Suncorp tops up potential COVID-19 loss provision by $125m

Suncorp told investors it was confident its policies “do not respond to pandemics” but extended its total provision “in the event of an unfavourable judgment”.


The ICA brought the test case on behalf of Australian insurers after consultation with the Australian Financial Complaints Authority that had received complaints from policyholders who were told their businesses were not covered for losses associated with the pandemic.

The case uses two BI policies from HDI Global Specialty SE (Australia) and The Hollard Insurance Company to examine whether definitions of “pandemic” are valid. The judgment is being considered a “high priority” but a date is not yet known.

ICA spokesman Campbell Fuller said he could not comment on individual moves by Suncorp but the case would determine whether policies that reference the Quarantine Act of 1908, which was repealed and replaced with the Biosecurity Act in 2015, would remain relevant in denying claims.

“The test case is intended to examine the threshold issue around business interruption cover in Australia,” he said. “The industry believes the intention of any exclusions is clear, the industry has not sought to cover pandemics, has not priced pandemics and has not been collecting premiums for it.”

In the United Kingdom, a similar case found partly in favour of businesses affected by the lockdowns with insurers expected to pay compensation. QBE has appealed the judgment that Mr Fuller described as “chalk and cheese”.

Most business interruption policies only cover property damage, but the UK’s financial regulator argued infectious diseases constrained the movement of populations similar to natural disasters meaning shock events that restrict trade should trigger a payout.

Tribeca Investment Partners portfolio manager Jun-Bei Liu said the test case was complex and the UK outcome was “very detailed” but welcomed Suncorp’s additional provision which provided certainty to the market.

“It’s a global phenomenon as the fallout from the pandemic continues,” she said. “If you look at [Suncorp’s] share price, it’s underperformed meaningfully and part of that is due to uncertainty.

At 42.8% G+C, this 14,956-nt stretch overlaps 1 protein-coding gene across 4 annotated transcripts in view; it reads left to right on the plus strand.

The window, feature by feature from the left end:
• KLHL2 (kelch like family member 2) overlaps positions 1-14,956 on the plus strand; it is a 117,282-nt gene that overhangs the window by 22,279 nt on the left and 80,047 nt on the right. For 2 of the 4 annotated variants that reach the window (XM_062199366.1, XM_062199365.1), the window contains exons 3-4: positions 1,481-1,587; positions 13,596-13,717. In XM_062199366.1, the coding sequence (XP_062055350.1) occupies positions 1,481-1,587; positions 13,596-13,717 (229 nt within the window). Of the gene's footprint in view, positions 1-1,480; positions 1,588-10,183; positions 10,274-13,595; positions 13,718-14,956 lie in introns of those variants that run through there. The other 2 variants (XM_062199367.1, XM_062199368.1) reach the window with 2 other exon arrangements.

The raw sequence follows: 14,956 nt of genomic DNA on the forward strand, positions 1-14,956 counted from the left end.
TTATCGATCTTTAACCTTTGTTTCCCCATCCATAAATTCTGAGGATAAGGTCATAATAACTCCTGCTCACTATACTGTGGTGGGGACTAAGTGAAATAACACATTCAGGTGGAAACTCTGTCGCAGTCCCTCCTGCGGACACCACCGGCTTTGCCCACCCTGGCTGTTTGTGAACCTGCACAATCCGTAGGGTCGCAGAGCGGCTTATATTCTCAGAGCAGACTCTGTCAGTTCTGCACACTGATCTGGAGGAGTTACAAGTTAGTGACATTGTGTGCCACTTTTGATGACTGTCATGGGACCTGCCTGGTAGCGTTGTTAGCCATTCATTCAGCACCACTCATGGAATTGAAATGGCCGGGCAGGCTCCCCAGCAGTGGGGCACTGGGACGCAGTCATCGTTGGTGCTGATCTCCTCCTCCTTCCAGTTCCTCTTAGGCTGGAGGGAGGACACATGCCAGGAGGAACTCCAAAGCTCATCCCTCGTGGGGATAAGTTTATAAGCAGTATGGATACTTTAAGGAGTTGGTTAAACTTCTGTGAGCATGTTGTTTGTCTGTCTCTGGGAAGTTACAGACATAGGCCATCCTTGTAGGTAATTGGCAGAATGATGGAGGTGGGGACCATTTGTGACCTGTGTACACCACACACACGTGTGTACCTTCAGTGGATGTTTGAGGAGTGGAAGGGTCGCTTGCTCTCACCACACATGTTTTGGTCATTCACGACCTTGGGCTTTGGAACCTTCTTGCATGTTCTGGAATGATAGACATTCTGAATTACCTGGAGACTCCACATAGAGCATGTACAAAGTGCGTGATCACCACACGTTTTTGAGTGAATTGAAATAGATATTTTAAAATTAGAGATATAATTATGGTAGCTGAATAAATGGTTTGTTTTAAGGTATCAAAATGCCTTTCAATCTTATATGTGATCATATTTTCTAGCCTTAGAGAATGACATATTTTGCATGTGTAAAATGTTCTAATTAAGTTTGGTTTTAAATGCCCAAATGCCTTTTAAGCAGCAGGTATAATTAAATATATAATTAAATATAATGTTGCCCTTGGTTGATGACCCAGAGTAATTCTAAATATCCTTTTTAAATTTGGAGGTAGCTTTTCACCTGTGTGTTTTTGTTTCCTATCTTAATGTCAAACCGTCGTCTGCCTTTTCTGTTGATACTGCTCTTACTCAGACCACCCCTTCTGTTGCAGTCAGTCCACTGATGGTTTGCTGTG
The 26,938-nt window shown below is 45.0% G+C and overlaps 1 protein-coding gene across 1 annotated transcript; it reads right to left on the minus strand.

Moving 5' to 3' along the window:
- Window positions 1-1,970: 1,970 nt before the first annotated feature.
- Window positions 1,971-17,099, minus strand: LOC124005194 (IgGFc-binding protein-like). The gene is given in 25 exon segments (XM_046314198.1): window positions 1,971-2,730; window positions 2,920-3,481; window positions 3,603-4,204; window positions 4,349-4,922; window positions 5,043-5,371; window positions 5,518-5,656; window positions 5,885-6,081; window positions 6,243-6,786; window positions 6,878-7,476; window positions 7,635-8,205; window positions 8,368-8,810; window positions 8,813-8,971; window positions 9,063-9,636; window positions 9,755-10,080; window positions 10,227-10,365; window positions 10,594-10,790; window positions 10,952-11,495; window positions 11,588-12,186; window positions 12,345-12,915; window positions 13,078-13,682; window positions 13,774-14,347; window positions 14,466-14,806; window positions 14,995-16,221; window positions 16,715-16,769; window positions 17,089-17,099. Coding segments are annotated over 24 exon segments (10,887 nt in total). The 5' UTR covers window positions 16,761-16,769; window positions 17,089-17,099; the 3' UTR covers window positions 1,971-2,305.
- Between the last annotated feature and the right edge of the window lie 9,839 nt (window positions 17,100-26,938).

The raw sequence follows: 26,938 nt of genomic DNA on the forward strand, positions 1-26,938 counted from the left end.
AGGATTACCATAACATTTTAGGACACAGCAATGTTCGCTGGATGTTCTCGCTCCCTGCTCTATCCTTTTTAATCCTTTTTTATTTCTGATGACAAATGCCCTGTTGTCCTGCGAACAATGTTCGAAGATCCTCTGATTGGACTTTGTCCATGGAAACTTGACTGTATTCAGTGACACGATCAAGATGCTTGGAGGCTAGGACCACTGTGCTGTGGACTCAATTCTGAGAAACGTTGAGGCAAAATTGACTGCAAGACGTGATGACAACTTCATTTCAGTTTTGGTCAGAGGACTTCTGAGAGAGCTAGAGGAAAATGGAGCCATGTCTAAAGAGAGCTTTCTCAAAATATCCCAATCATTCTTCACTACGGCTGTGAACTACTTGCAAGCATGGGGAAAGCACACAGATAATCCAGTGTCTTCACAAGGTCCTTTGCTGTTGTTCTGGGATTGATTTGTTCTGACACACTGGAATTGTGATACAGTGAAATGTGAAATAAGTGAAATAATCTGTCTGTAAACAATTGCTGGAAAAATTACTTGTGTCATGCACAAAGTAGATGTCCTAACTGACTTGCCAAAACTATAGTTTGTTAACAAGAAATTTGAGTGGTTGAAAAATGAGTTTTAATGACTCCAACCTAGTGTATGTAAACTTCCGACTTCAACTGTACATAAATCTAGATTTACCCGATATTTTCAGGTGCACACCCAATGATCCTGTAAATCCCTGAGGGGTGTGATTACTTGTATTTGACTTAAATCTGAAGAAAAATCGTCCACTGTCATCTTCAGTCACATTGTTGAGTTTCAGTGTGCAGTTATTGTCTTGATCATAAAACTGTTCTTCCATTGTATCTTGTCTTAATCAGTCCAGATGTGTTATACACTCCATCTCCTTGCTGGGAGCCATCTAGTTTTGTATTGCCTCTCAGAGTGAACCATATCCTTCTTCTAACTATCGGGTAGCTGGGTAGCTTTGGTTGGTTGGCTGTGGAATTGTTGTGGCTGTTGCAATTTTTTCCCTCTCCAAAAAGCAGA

Ms Liu said IAG, QBE and Suncorp would be most affected by an adverse judgment. “Although it’s very hard to say if they will win or lose.”

Insurance Australia Group chief executive Peter Harmer said in August there was not enough capital in the insurance industry globally to cover the financial fallout from COVID-19 and it was the government’s responsibility to foot the bill for the pandemic.

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Melbourne couple pays $12.5m for Gold Coast mega mansion

A Melbourne buyer looking to escape the city amid the COVID crisis has splashed $12.5 million on a sprawling resort-style estate, setting a new main river record.

The contract on the luxury 3300 sqm holding at 249-255 Monaco Street went unconditional today in one of the biggest deals on the Gold Coast so far this year.

249-255 Monaco Street, Broadbeach Waters has sold for $12.5 million.

The sale tops the $12.45m paid for 15 Southern Cross Drive, Cronin Island in June for the luxury mansion which was once home to Billabong International CEO Matthew Perrin.

Marketed as a world-class property asset, the neo classic Monaco Street residence, known as Villa Cantarocco, drew worldwide interest during a 90-day campaign.

“We had 212 inquiries through our campaign, with interest from Europe and three significant buyers out of Melbourne,” said Savills Gold Coast Director Christopher Jones, who led the campaign with Aydan Mullin.

“There were two offers on the same day, one from Sydney and the other from Melbourne, which were fairly close.”

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A Melbourne couple plans to relocate to the Broabeach Waters estate.

The Melbourne buyers, introduced by Rebecca Moffrey of The Professionals Mermaid Beach, are relocating to the Gold Coast in what has become a fast-growing trend.

Mr Jones said another Melbourne couple had purchased 165 Monaco Street for $3.1 million and Sydney and Melbourne buyers were circling a four-bedroom house at 155 Monaco Street.

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“There’s definitely a change in appetite, related to COVID-19, among people wanting to get out of those high population areas,” he said.

“The Gold Coast has always been the number one postcode for internal migration in Australia but this has just made it more attractive.”

Villa Cantarocco drew worldwide interest.

The five-bedroom Villa Cantarocco boasts 43 metres of prime river frontage as well as a 17m swimming pool, pontoon, jetty and a six-car garage.

The sale is the latest in a string of prestige property deals on the Gold Coast this year, led by the $25 million sale of Breakfree founder Tony Smith’s Mermaid Beach mansion in May.

The same month Simon and Tah-nee Beard – the couple behind Gold Coast streetwear giant Culture Kings – paid $11.75 million for a Bali-inspired mansion on Isle of Capri.

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